The Mexican Poppy, a visually striking yet ecologically troublesome plant, has its origins in Mexico. First documented in Ascension during the 1820s by visitors, this highly invasive species has since permeated the lower regions of the island and is progressively ascending to higher regions. Its unique method of reproduction—solely through seeds—poses a considerable challenge for containment efforts. The seeds can remain dormant for extended periods, thereby adding to the difficulty of control. The dispersal of seeds occurs through a variety of mechanisms, including farm equipment, water, vehicles, animal hides, hay, and various grains.
Each year the local community unites to eliminate the Mexican Poppy and other invasive weeds from critical turtle nesting beaches. Removing these plants makes it easier for adults to dig their nests and prevent hatchlings from being obstructed on their way to the sea. This year’s beach clean will be the 4th of November, so please save the date and help us tackle these invasive weeds.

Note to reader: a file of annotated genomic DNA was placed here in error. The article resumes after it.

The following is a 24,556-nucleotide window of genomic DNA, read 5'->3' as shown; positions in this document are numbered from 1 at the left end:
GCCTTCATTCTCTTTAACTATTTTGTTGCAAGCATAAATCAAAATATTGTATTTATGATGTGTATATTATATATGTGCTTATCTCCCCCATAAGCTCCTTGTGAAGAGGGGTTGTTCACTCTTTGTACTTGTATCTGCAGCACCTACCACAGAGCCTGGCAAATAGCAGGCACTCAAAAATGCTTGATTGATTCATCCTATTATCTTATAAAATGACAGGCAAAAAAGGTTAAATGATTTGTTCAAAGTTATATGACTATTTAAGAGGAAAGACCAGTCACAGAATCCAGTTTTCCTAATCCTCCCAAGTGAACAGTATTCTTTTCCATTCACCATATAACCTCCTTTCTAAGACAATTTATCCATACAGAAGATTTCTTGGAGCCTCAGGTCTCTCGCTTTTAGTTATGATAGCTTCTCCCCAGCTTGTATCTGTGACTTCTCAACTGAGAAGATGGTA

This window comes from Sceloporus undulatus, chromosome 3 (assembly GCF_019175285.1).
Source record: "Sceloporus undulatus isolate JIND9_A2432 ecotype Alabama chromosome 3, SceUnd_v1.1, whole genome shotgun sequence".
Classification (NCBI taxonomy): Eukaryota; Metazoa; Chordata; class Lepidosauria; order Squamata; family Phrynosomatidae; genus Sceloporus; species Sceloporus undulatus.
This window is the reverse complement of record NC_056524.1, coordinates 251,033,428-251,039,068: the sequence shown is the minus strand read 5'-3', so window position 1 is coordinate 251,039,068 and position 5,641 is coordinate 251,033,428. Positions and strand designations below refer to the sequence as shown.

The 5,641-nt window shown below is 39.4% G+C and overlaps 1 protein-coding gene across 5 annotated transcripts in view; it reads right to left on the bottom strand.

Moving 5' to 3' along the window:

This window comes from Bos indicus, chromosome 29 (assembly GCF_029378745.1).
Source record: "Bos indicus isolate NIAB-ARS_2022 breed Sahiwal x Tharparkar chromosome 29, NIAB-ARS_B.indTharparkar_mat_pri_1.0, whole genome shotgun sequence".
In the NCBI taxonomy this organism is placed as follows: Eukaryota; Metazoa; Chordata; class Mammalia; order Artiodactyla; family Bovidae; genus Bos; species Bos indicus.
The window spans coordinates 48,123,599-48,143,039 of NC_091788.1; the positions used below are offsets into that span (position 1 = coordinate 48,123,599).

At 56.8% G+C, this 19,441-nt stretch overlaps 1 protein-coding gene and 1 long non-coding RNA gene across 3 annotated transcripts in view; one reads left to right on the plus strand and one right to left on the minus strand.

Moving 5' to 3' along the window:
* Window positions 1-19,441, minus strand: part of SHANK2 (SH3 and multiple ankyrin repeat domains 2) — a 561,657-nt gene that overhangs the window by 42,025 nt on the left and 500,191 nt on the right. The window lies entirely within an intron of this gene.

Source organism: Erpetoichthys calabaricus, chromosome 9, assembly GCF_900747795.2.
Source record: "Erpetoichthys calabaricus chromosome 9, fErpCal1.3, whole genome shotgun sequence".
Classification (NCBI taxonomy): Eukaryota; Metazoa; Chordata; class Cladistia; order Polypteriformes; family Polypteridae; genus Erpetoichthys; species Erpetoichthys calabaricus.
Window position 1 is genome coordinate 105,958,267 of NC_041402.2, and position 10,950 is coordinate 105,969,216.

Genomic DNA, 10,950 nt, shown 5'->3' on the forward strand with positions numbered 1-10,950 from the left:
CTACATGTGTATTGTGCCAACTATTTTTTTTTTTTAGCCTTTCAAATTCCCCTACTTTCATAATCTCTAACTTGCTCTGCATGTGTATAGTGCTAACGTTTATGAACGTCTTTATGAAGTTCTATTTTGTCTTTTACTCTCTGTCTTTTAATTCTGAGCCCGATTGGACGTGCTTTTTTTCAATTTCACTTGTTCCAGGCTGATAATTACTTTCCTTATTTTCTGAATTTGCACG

The spiny leaves of Mexican poppy contain white, latex-based poisonous sap, making them toxic and bitter to grazers.
Culturally, Mexican Poppy is used as an infusion to relieve post-natal kidney pain. It was called “cardosanto” when the Spanish colonised Sonora and Argemone was taken as a laxative. In Mali the plant is used in tea to treat malaria. It is also used in India where the sap and sometimes the whole plant are used in traditional medicine to treat jaundice.
The Mexican Poppy is both beautiful and problematic. Its spread poses challenges for local ecology, especially turtle nesting beaches, but it also has cultural and medicinal uses. Understanding this complex plant is key to managing its impact effectively.